Mike is the Senior Pastor at United at the Cross Community Church in Wichita Kansas. United at the Cross is a church made up of individuals not often accepted in other churches. The church consists of former gang members, drug addicts, prostitutes and others. Mike also speaks nationally on various topics and is a freelance writer. To learn more about Mike and his ministry link onto In the arts Mike has worked with top music artists such as Steppenwolf, Marshall Tucker Band, Kansas and has an active interest in film. Mike is pictured with his music band "Route 66."
Click to enlargeThe last two months have been heavenly for fans of old monster movies. First is the release of several of the old original movies Dracula, The Werewolf, and Frankenstein movies. Next up, Stephen Sommers, writer and director of The Scorpion King, The Mummy, The Mummy Returns and other films does tribute to the old style monsters but with a new and refreshing twist. Sommers pays tribute to the old films by using black and white footage at times and at others almost directly taking line for line from some of the old classics. Also a pleasant surprise is that while the film is violent at times, there is an obvious intent to not have a lot of blood, and or nudity. This is an apparent obvious attempt to pay tribute to the old original classics.

Click to enlargeIncluded in the tale is Dr. Jekyll and Mr. Hyde, Frankenstein, The Werewolf, and of course every blood suckers favorite, Dracula himself along with his three brides who happen to lead the monster ensemble. What Somers does though is have as his primary focus the hero himself, Van Helsing. Van Helsing is a hero who’s faith is important and not since Wes Craven’s Dracula 2000 has a movie with monsters had so many spiritual references and twists. As a result, Van Helsing could very well be the Roller Coaster Ride of the summer for movie patrons looking for a good, exciting thrill ride.

For many, the old monsters from movies and literature seem to go one of several routes. For many on the religious bandwagon, they are evil and should be shunned at all costs, after all, the representation of evil is paramount in the telling of the stories. At least that is the perspective of some. For others who don’t have a belief in God they are nothing more than a fun tale with a few laughs thrown in. While that may be the view, of some, those seem to loose sight of what the original authors intended in the telling of their works.

Click to enlargeYet for others, the monster stories are a classic telling of good versus evil with a few social commentaries thrown in. For example, The Werewolf is a character who portrays the possibility of all people turning from good to evil. In many ways, the character represents the potential of evil in every person, even those often favored by God. The Frankenstein character on the other hand shows that despite an outward appearance that there is beauty in every person. He does not pretend that evil does not exist, quite the contrary, often times we see in the Frankenstein stories that the real evil that exists, exists within the hearts of humans who look on the outward appearance as opposed to the inner beauty. Then there is Dracula! Dracula represents the classic battle between good and evil. There is a presumption that there is a God with power and that power comes from the cross. We are also aware that there is evil and that evil has as its focus the importance of taking life-giving blood from the innocent and sending them to an eternity of hell and doom. Dracula is often viewed as a son of Satan and that is the perspective taken in Van Helsing. I am sure there are other illustrations from a social perspective that others can take. It is the later that I choose to watch monster movies and after viewing Van Helsing I can’t help but think that is the theme intended by the movies writer and director, Stephen Sommers.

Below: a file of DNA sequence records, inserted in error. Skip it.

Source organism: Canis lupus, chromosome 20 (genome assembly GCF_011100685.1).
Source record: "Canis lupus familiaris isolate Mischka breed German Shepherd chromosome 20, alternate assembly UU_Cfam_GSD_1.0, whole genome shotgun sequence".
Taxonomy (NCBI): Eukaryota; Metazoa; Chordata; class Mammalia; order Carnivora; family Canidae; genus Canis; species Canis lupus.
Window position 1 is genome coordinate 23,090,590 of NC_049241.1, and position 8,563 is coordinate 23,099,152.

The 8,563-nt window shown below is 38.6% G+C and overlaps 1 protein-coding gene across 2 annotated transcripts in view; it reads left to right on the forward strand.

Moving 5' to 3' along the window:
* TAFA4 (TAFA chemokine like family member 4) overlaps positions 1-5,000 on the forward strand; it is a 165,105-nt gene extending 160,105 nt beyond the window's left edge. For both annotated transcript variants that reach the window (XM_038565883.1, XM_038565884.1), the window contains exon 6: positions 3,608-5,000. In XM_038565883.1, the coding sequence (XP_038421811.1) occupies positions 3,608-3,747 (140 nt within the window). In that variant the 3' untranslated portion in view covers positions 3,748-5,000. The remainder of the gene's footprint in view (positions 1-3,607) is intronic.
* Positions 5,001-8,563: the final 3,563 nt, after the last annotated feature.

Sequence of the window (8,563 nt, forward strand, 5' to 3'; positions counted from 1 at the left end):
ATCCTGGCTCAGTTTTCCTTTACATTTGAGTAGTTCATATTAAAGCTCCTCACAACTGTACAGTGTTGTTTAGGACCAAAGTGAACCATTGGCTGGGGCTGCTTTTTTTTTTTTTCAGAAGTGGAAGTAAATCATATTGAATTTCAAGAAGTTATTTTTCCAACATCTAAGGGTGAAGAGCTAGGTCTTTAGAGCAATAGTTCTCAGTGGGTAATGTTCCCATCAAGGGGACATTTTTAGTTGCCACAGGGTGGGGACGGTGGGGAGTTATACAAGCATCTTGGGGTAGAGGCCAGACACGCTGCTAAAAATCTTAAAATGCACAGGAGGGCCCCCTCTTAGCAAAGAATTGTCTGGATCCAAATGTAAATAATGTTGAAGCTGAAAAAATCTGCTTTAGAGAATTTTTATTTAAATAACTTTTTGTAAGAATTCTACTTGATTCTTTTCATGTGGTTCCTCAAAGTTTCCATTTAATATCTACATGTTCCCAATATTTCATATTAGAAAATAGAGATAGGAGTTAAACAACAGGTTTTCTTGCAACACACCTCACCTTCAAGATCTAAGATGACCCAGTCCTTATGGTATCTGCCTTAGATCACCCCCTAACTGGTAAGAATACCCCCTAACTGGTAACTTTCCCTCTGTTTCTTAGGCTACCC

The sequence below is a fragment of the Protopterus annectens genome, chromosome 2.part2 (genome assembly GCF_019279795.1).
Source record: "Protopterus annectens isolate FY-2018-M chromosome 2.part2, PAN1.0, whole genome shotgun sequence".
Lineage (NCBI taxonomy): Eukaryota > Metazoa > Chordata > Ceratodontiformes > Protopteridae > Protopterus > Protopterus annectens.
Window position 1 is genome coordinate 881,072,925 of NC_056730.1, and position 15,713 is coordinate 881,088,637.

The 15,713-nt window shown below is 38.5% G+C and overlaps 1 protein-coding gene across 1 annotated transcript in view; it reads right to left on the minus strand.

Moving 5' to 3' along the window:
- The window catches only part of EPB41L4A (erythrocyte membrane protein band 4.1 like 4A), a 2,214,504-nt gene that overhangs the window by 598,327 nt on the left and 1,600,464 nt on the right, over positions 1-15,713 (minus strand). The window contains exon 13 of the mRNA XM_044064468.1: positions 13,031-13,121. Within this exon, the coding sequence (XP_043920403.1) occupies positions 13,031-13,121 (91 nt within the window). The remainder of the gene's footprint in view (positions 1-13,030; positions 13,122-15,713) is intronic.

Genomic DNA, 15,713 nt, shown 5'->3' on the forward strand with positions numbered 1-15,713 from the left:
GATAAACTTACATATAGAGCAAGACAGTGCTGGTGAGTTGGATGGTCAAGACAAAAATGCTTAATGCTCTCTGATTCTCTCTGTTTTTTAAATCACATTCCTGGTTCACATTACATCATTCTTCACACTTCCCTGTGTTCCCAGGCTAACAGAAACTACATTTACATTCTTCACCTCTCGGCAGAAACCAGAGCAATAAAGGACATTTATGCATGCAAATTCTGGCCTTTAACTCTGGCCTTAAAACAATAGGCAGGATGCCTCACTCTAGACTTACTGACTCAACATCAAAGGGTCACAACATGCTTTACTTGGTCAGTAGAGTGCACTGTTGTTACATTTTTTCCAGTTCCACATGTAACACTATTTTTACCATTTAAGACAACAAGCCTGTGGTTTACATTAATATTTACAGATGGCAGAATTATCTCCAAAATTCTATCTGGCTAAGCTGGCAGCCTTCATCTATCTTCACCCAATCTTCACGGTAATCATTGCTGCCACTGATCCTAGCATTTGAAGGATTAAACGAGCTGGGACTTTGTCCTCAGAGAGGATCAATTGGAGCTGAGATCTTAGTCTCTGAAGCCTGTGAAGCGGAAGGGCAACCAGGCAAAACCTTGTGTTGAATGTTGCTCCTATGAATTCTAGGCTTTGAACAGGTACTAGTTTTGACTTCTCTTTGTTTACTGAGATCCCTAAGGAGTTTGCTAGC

Click to enlargeVan Helsing stars Hugh Jackman in the title role of Van Helsing. He is a creature, not quite human that has lived for as long as he can remember, even beyond what he can remember with the intent purpose of destroying evil. He is an agent of the church and we learn through out the movie that at one time he sat on and was with God and served on God’s left hand. While many within the cultures see him as evil, he can tell the difference between evil and good and refuses to kill that which is not evil. We also learn through the story line from Sommers that his first name is Gabriel. This is a little twist that can be looked over by many in the audience but should be noted that one of God’s top angels in the Bible is an angel called Gabriel.